Rural Roots: How Exception Sites and Section 106 Agreements Keep Local People in their Communities

Rural Exception Sites (RES) and Section 106 Quota Sites (S.106) are two ways that affordable housing can be built in rural areas. Building affordable housing in rural areas is important because it allows local people to continue living in the villages where they have connections that support them and their community.

A RES is developed on land that would not usually secure planning, but this is granted on an “exceptional” basis if the homes that are built remain affordable for local people in perpetuity. To determine if a site is suitable for a RES, a local need for affordable homes must exist and this is usually evidenced through a parish housing need survey. The survey helps to understand local housing need so that this can be reflected in a suitable proposal.

Confusingly, RES sites also require S.106 Agreements (these are different to those applied to quota sites, S.106 in planning terms refers to an obligation entered when planning is agreed). On a RES site, the S.106 Agreement establishes criteria giving preference to local households when homes are allocated and ensures that the homes will remain affordable in perpetuity. Examples of local connection criteria include living in the parish for a certain amount of time, having immediate family members living in the parish, or being employed in the parish. These criteria help to ensure that the affordable homes are occupied by people who have a connection to the community.

Section 106 Quota Sites (Planning Obligation) are another way that affordable homes can be built in rural areas. The approach applies to sites that are included within areas where development growth is permitted. For developments over a certain size a percentage (quota) of affordable homes must be provided as a condition of planning being granted, these are provided alongside the market homes. The size of development that triggers this obligation varies and in some rural areas it’s more than five, whilst in others it’s more than 10. The number of affordable homes that must be delivered alongside market homes is set by the local planning authority and is usually around 30%, although some set a higher percentage. This ensures that new developments contribute to meeting the local need for affordable homes. Unless a local letting arrangement is agreed these homes will be allocated to meet the need of the wider local authority area, so no preference is given to those from the immediate community.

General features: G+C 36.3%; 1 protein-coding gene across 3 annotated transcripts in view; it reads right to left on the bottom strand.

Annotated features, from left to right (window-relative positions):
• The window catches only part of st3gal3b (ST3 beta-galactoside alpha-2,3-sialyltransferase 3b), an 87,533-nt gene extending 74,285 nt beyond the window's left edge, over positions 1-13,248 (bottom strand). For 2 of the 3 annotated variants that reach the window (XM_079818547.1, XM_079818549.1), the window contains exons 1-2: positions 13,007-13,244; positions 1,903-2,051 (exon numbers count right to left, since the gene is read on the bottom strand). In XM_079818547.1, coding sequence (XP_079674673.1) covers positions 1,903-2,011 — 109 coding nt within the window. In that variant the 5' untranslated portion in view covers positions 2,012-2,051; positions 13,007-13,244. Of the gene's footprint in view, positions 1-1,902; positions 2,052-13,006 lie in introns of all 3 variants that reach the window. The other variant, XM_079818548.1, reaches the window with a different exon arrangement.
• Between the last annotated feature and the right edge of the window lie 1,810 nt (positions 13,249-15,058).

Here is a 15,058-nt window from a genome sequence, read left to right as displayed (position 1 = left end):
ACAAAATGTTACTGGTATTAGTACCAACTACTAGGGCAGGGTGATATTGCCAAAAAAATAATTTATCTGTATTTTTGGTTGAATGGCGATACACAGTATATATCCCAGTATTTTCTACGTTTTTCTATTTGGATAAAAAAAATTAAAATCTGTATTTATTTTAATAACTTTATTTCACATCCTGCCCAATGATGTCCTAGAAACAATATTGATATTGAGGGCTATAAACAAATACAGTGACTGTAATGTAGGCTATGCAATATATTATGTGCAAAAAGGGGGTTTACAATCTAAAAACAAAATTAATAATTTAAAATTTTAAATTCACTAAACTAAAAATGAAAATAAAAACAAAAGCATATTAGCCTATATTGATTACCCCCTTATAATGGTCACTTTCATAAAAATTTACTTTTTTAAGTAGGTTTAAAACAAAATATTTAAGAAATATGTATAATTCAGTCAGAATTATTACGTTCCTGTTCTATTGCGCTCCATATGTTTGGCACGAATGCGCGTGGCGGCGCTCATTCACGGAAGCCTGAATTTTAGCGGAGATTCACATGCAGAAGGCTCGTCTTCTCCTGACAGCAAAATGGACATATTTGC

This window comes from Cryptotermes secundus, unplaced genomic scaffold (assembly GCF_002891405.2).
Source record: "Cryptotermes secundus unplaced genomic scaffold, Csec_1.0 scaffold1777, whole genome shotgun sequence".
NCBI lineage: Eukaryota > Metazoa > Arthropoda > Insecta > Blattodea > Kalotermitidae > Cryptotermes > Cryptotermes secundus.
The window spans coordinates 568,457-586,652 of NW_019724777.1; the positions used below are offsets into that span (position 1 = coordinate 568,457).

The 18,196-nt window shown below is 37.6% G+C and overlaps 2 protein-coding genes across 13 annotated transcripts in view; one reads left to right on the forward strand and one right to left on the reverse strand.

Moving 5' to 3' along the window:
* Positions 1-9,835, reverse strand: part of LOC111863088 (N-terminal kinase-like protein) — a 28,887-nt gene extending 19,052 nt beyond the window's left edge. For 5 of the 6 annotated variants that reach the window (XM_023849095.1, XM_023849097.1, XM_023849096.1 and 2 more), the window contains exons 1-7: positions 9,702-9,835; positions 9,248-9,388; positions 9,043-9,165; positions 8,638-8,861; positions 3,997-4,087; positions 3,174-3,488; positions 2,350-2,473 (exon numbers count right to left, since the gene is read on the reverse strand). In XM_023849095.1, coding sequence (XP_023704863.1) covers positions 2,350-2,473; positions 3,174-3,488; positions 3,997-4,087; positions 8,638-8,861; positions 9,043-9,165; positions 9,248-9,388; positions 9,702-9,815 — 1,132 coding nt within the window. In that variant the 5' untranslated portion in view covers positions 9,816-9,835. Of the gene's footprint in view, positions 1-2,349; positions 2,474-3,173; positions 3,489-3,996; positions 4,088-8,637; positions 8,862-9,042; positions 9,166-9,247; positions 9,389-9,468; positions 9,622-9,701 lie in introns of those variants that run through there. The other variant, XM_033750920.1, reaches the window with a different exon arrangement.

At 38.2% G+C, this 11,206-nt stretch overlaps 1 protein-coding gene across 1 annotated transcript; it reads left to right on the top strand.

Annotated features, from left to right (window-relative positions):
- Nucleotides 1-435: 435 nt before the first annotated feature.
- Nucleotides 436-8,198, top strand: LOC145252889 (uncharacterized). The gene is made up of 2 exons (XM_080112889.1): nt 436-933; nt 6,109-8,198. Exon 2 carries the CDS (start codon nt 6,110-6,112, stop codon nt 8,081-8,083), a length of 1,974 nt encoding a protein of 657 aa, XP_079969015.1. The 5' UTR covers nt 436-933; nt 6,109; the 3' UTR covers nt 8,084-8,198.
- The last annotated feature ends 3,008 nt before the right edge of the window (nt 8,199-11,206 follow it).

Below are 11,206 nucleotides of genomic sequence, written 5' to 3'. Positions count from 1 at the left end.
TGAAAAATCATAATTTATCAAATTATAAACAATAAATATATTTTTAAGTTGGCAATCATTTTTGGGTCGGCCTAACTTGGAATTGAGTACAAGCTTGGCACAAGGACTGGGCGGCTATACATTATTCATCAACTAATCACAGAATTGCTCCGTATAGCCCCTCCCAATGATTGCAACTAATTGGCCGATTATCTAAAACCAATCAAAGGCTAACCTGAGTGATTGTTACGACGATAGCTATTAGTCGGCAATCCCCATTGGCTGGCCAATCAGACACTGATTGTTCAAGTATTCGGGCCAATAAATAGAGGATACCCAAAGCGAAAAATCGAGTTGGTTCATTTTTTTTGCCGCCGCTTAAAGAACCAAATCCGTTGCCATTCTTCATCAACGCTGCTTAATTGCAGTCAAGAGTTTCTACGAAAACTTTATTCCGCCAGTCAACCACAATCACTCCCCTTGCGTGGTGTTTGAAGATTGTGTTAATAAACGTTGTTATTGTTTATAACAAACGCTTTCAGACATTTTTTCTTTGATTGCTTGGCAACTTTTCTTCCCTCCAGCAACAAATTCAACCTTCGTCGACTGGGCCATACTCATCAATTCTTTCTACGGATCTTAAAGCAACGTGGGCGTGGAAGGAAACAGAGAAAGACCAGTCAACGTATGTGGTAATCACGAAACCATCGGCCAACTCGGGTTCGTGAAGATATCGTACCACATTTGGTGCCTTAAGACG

However, because most rural open market developments are small, they often don’t deliver any affordable homes. A market development will also usually include less engagement with the local community. By contrast, RES sites require a community-led approach, with closer consultation with the community so that views are carefully considered and help to shape proposals from an early stage.

English Rural works to provide affordable homes via both routes. The mainstay of our development programme is delivered via RES opportunities, but we will also acquire affordable homes on S.106 Quota sites when they meet our high standards. Because we are a specialist rural housing association, this will sometimes mean that we might acquire as little as two homes on a market site. Usually because other housing associations won’t and because of this, the developer will sometimes hope to argue that they shouldn’t provide any affordable homes at all but instead pay the local authority a commuted sum, i.e., a financial contribution in lieu of affordable housing which may not necessarily be allocated for new affordable housing.

In conclusion, RES, and S.106 Quota Sites are two important approaches for building affordable housing in rural areas. They help to ensure that new affordable homes are provided to meet local housing need and that rural communities continue to thrive. Keeping communities viable and ensuring that villages retain a mixture of household types and income earners.

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